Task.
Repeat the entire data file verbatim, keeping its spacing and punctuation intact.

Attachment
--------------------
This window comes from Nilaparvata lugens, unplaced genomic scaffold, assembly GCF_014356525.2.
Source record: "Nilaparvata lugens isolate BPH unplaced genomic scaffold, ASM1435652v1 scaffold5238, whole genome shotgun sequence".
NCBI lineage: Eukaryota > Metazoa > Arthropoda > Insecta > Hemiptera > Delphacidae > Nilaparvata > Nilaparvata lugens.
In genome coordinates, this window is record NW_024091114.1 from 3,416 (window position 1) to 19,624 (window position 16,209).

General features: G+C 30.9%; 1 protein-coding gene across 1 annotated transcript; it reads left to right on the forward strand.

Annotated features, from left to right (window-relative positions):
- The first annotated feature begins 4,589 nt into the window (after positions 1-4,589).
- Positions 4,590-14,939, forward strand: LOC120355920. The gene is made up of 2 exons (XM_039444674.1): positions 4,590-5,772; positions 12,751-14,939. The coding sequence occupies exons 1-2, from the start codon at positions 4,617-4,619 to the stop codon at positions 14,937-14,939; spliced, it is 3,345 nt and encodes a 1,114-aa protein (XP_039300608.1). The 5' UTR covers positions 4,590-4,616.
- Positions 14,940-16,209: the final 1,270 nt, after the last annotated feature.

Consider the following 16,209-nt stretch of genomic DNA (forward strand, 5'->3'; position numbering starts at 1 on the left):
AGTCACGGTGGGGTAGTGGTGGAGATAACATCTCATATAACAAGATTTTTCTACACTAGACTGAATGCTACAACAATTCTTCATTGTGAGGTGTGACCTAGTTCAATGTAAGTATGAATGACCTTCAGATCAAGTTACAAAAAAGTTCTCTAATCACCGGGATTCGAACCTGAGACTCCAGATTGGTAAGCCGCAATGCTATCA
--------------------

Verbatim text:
This window comes from Nilaparvata lugens, unplaced genomic scaffold, assembly GCF_014356525.2.
Source record: "Nilaparvata lugens isolate BPH unplaced genomic scaffold, ASM1435652v1 scaffold5238, whole genome shotgun sequence".
NCBI lineage: Eukaryota > Metazoa > Arthropoda > Insecta > Hemiptera > Delphacidae > Nilaparvata > Nilaparvata lugens.
In genome coordinates, this window is record NW_024091114.1 from 3,416 (window position 1) to 19,624 (window position 16,209).

General features: G+C 30.9%; 1 protein-coding gene across 1 annotated transcript; it reads left to right on the forward strand.

Annotated features, from left to right (window-relative positions):
- The first annotated feature begins 4,589 nt into the window (after positions 1-4,589).
- Positions 4,590-14,939, forward strand: LOC120355920. The gene is made up of 2 exons (XM_039444674.1): positions 4,590-5,772; positions 12,751-14,939. The coding sequence occupies exons 1-2, from the start codon at positions 4,617-4,619 to the stop codon at positions 14,937-14,939; spliced, it is 3,345 nt and encodes a 1,114-aa protein (XP_039300608.1). The 5' UTR covers positions 4,590-4,616.
- Positions 14,940-16,209: the final 1,270 nt, after the last annotated feature.

Consider the following 16,209-nt stretch of genomic DNA (forward strand, 5'->3'; position numbering starts at 1 on the left):
AGTCACGGTGGGGTAGTGGTGGAGATAACATCTCATATAACAAGATTTTTCTACACTAGACTGAATGCTACAACAATTCTTCATTGTGAGGTGTGACCTAGTTCAATGTAAGTATGAATGACCTTCAGATCAAGTTACAAAAAAGTTCTCTAATCACCGGGATTCGAACCTGAGACTCCAGATTGGTAAGCCGCAATGCTATCA